In (fig 5.9) is shown the position of image formed by a convex lens due to an object between 2 f and the infinity. The image is formed in between f and 2 f and real, inverted and diminished.

The situation for an object at a distance of 2 f is shown in (fig 5.10). The image is real, inverted of equal is size to the object and formed at a distance of 2 f from the lens.

In (fig 5.11) is shown the position of the image formed by a convex lens when the object lies between 2 f and f. The image is real, inverted and magnified.

In (fig 5.12) is shown when the object is situated at the focus of the convex lens. The image is real, inverted, highly magnified and is situated at infinity.

In (fig 5.13) is shown when the object is situated at a position less than the focal length of the convex lens. The image is erect virtual and magnified.

It can be shown in the case of a concave lens image is always erect, diminished and virtual [fig(g).]. As the object from infinity towards the lens, the image moves from the focus towards the lens.

Human eye: Human eye can be treated as a natural optical camera. It is nearly spherical in shape having following principal parts.

• Cornea
• Iris
• Pupil
• Lens
• Retina
• Ciliary muscles
• Optic nerve.

Working of eye :

The working of eye is similar to that of a Camera. In eye the amount of light entering it is adjusted by the iris, like the shutter in camera. The size of the opening of the pupil is changed by ciliary muscles. In a camera focussing of image is done by moving the lens forward or backward, while in human eye its focal length is changed by changing its shape by muscular effort.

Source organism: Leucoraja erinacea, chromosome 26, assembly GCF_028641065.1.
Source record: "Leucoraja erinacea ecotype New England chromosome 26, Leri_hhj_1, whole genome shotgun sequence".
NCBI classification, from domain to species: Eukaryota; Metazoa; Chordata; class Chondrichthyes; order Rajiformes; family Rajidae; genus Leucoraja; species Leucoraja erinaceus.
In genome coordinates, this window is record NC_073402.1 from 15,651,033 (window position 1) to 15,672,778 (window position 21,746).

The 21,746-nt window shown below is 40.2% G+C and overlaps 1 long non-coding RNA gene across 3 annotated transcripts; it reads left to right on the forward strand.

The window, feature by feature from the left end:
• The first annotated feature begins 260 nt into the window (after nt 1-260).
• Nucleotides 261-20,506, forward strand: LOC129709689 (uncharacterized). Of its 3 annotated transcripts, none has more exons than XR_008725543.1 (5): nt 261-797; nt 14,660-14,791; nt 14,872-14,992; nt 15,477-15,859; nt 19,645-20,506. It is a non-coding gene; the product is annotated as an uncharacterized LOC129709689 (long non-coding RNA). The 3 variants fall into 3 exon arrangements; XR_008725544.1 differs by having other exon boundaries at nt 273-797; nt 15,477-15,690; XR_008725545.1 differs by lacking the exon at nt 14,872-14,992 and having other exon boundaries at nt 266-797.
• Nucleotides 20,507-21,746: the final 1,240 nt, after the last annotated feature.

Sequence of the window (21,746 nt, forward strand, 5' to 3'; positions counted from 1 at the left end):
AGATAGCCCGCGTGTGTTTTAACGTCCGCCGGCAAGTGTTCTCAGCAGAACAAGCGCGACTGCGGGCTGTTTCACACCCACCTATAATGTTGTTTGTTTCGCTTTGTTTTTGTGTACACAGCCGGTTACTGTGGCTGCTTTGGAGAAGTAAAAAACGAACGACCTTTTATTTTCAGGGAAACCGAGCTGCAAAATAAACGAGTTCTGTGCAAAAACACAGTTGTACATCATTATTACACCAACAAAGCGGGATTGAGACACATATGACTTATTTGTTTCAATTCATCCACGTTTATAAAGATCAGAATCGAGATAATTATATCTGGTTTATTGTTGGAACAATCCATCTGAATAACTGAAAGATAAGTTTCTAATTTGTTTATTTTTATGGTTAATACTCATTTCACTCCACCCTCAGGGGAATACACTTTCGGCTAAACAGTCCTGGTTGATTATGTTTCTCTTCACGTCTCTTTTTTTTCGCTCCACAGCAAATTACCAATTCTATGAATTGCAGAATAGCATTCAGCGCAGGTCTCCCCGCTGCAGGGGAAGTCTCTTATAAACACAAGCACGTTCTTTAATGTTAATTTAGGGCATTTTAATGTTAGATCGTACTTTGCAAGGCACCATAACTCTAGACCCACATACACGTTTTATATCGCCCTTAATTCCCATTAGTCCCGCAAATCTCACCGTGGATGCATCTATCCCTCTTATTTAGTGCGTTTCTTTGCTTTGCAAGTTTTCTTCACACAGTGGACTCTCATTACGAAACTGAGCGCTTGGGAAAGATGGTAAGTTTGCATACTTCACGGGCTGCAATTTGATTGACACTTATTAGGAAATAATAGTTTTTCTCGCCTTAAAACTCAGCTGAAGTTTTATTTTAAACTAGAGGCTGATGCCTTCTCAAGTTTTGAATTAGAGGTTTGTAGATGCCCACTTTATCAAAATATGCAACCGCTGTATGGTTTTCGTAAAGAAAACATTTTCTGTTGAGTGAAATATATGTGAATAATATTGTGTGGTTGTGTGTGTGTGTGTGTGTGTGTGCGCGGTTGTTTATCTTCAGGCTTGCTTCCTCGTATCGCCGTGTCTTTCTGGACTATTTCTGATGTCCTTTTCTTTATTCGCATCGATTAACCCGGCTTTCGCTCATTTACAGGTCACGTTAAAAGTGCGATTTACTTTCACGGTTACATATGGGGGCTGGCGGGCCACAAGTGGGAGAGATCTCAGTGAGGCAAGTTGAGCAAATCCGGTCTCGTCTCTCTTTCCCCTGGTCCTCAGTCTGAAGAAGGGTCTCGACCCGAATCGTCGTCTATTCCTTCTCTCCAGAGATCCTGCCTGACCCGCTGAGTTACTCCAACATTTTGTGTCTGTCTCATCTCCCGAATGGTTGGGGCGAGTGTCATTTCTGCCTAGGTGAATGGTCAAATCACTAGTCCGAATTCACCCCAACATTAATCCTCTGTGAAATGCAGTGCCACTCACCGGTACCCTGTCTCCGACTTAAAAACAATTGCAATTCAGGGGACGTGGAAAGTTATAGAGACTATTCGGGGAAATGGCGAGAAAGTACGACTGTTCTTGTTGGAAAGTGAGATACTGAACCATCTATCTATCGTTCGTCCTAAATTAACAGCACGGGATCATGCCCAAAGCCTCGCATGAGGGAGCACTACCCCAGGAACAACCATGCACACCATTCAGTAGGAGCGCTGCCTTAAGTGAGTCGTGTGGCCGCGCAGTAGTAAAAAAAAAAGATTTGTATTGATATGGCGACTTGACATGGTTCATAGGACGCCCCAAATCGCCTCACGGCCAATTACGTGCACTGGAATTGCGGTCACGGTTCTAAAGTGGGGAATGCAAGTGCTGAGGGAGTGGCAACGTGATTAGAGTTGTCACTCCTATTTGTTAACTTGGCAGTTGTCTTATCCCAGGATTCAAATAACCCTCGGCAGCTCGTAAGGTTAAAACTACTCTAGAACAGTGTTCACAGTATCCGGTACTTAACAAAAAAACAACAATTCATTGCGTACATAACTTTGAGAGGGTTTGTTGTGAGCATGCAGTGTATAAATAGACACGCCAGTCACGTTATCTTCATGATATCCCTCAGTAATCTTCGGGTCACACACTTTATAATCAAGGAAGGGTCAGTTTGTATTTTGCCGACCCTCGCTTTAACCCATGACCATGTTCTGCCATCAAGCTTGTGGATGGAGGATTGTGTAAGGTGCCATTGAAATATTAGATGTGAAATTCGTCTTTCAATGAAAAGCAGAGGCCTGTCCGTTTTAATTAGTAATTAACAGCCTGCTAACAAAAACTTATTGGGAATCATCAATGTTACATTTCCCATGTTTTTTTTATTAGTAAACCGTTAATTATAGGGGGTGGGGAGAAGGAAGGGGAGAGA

The eye lens which is a convex lens forms a real, inverted image on the retina of the eye. The retina contains cells of the shape of rods and cones, which convert light energy into electrical signals and carried to brain through optic nerves. These signals are interpreted by the brain and we are able to see the object.

Accomodation of eye : The process by which ciliary muscles change the focal length of the eye lens so that a sharp image of the object at any distance from the eye is formed on the retina is called accomodation of eye.

Range of normal eye : The range of a normal eye varies from 25 cm to infinity.

Near point : The nearest point from an eye at which an object can be placed to see its sharp image is near point. (25 cm).

Far point: The farthest point from an eye at which an object can be placed to see its sharp image is called far point. For a normal eye the far point is infinity from the eye.

Power of accomodation : For a normal eye, the power of accomodation is about 4D (dioptre).

Defects of vision and their corrections : The common defects of human eye are –

Myopia (short-sightedness) : The defect where far point is less than infinity is known as myopia.
For correction of a myopia eye a concave lens of focal length-d is to be used. The power p of the lens is given by $$\frac{100}{f(\mathrm{in} \mathrm{cm})}$$ dioptre.

Hypermetropia.(Long-sightedness): The defect where the near point moves away from 25 cm, but the eye can see distant objects without difficulty is called hypermetropia.